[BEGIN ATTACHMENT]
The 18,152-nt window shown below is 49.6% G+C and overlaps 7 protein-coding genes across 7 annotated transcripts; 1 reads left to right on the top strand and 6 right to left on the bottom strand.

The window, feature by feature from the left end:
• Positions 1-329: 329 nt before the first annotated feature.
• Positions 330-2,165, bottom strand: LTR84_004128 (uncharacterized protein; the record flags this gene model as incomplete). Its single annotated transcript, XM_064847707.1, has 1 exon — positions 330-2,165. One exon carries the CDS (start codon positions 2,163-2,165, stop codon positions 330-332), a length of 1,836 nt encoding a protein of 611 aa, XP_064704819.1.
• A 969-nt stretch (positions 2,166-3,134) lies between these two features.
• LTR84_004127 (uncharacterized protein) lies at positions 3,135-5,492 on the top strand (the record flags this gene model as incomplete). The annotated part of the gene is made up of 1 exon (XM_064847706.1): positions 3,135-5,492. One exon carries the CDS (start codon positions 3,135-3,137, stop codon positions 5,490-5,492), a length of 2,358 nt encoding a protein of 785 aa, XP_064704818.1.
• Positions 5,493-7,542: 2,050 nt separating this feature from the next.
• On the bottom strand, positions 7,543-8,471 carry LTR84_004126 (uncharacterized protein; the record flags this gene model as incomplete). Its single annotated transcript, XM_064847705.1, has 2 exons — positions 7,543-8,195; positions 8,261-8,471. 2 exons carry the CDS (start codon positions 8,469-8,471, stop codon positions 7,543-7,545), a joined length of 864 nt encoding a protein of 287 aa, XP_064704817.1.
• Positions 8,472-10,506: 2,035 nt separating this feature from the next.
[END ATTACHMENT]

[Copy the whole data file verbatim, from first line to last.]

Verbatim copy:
The 18,152-nt window shown below is 49.6% G+C and overlaps 7 protein-coding genes across 7 annotated transcripts; 1 reads left to right on the top strand and 6 right to left on the bottom strand.

The window, feature by feature from the left end:
• Positions 1-329: 329 nt before the first annotated feature.
• Positions 330-2,165, bottom strand: LTR84_004128 (uncharacterized protein; the record flags this gene model as incomplete). Its single annotated transcript, XM_064847707.1, has 1 exon — positions 330-2,165. One exon carries the CDS (start codon positions 2,163-2,165, stop codon positions 330-332), a length of 1,836 nt encoding a protein of 611 aa, XP_064704819.1.
• A 969-nt stretch (positions 2,166-3,134) lies between these two features.
• LTR84_004127 (uncharacterized protein) lies at positions 3,135-5,492 on the top strand (the record flags this gene model as incomplete). The annotated part of the gene is made up of 1 exon (XM_064847706.1): positions 3,135-5,492. One exon carries the CDS (start codon positions 3,135-3,137, stop codon positions 5,490-5,492), a length of 2,358 nt encoding a protein of 785 aa, XP_064704818.1.
• Positions 5,493-7,542: 2,050 nt separating this feature from the next.
• On the bottom strand, positions 7,543-8,471 carry LTR84_004126 (uncharacterized protein; the record flags this gene model as incomplete). Its single annotated transcript, XM_064847705.1, has 2 exons — positions 7,543-8,195; positions 8,261-8,471. 2 exons carry the CDS (start codon positions 8,469-8,471, stop codon positions 7,543-7,545), a joined length of 864 nt encoding a protein of 287 aa, XP_064704817.1.
• Positions 8,472-10,506: 2,035 nt separating this feature from the next.